You may get homework to do after your sessions. You may also have to reevaluate your life’s plan and goals and commit to them. This therapy is effective because it occupies your mind with more constructive thoughts and fosters self-improvement.
Interpersonal Therapy for Anxiety
Social situations and relationships can be a source of anxiety for some people. Interpersonal therapy focuses on improving your interactions with those around you. Your worries may come from conflicts with loved ones, unresolved grief, and tension with coworkers. To coexist well with others, you need interpersonal skills
This type of therapy teaches effective communication and mindfulness. You learn how to relate with others and express yourself in ways that do not result in conflict.
Primarily, this type of therapy is used when there is a clear cause of your anxiety. Its scope is limited to your current relationships.
How Can Therapy Help Anxiety?
With the right treatment, it is possible to live a life free of anxiety. The different types of therapy can help you manage your symptoms in the following ways.
Point out Your Triggers
Identifying the cause of your anxiety attacks can be difficult to do on your own. When it strikes, it overwhelms you. At that moment, you cannot think logically and identify the trigger.
A licensed therapist knows how to point out the root cause of your anxiety. They may do this by looking close enough, reviewing your past, and simulating real-life situations. Exploring the circumstances around the feelings of anxiety can help you make the necessary changes to your life.
Develop Healthy Coping Mechanisms
Your first instinct when you feel anxious is to ignore your impulse and hope it goes away. More often than not, your anxiety gets worse the more you try to ignore it. The result is an anxiety attack in public that leaves you exhausted and embarrassed.
Therapy will help you cope rather than run from your worries. You learn how to embrace and overcome negative thoughts when they arise. Moreover, you learn techniques such as mindfulness that improve your quality of life.
Reframe Your Thought Process
Anxiety is a response to perceived danger. Your perception of danger comes from your thoughts. One negative thought leads to another, and it all gets out of proportion. Therapy for anxiety teaches you to rewire your thoughts.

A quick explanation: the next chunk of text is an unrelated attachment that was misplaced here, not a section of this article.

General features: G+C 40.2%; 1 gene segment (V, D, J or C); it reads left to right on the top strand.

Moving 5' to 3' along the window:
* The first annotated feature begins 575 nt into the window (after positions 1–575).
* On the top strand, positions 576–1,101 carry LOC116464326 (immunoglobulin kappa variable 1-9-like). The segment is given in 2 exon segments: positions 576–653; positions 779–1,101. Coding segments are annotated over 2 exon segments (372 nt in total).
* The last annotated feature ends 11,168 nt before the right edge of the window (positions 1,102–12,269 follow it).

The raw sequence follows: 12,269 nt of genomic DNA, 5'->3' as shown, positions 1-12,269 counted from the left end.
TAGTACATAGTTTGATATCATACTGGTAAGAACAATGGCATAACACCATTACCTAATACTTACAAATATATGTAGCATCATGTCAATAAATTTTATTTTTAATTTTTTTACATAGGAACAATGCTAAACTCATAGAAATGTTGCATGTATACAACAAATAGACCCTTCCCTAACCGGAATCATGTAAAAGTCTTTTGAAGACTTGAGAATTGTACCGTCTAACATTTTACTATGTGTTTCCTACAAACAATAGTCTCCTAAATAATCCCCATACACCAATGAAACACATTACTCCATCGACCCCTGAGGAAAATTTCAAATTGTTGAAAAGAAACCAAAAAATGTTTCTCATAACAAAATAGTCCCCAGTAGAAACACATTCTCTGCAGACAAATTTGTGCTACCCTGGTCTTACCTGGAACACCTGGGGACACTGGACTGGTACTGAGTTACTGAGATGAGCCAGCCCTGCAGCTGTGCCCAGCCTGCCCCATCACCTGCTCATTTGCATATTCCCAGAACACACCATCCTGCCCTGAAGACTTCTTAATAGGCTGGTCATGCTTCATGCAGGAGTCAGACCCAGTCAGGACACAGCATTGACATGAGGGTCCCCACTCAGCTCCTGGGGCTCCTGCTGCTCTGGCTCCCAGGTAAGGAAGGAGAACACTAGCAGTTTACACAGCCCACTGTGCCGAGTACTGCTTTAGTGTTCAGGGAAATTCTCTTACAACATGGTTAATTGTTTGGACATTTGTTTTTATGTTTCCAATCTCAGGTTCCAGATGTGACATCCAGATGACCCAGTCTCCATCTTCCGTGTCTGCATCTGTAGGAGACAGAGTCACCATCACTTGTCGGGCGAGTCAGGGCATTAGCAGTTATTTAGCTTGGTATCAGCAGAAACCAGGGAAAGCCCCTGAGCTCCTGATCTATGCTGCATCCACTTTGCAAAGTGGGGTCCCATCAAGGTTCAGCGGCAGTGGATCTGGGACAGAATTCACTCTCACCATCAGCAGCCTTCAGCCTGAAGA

Rather than obsess over your perceived fear to the point of frustration, you redirect your mind. Your therapist will work with you to identify negative thoughts and see that they are not always realistic. That way, the next time you feel anxious, you will confront your thoughts and replace them with positive ones.
Most people living with a disorder feel embarrassed and avoid situations that may trigger the symptoms. Doing so is a temporary solution; you might eventually encounter an unavoidable situation. Therapy builds self-awareness to help you learn more about your anxiety and how to cope.
Your therapist will work with you so that you can anticipate anxiety. Knowing your triggers and the negative thoughts that harm you is one way of doing so. When you anticipate anxiety, you can put necessary coping strategies in place.
Self-awareness means being comfortable in your skin, being aware of your symptoms, and managing them accordingly.
Manage Physical Symptoms of Anxiety
Anxiety is an automatic response to fear. It presents several physical symptoms that you cannot easily control. You may experience shortness of breath, dizziness, and a fast heartbeat. These symptoms may be mild or severe.
Your therapist will teach you several techniques to manage the symptoms. Deep breathing, for example, can slow your heartbeat. You take in more oxygen and relax in the process. As you calm down, you can reorganize your thoughts and take control of your anxiety.
Why Is It Important to Seek Help?
Anxiety can severely impact the quality of your life. Although everyone feels anxious from time to time, extreme emotions are draining. You might not sleep or eat well. Your productivity at work and your relationships may be affected.
Seeking help from a licensed therapist is advisable. It equips you to anticipate and cope with anxiety. A professional who understands anxiety uses the right tools and techniques to help you overcome it.
Kate has a B.S. in Psychology and M.A. in Clinical Psychology from Pepperdine University and has worked in healthcare since 2017. She primarily treated depression, anxiety, eating disorders, trauma, and grief, as well as identity, relationship and adjustment issues. Her clinical experience has focused on individual and group counseling, emergency counseling and outreach.Read more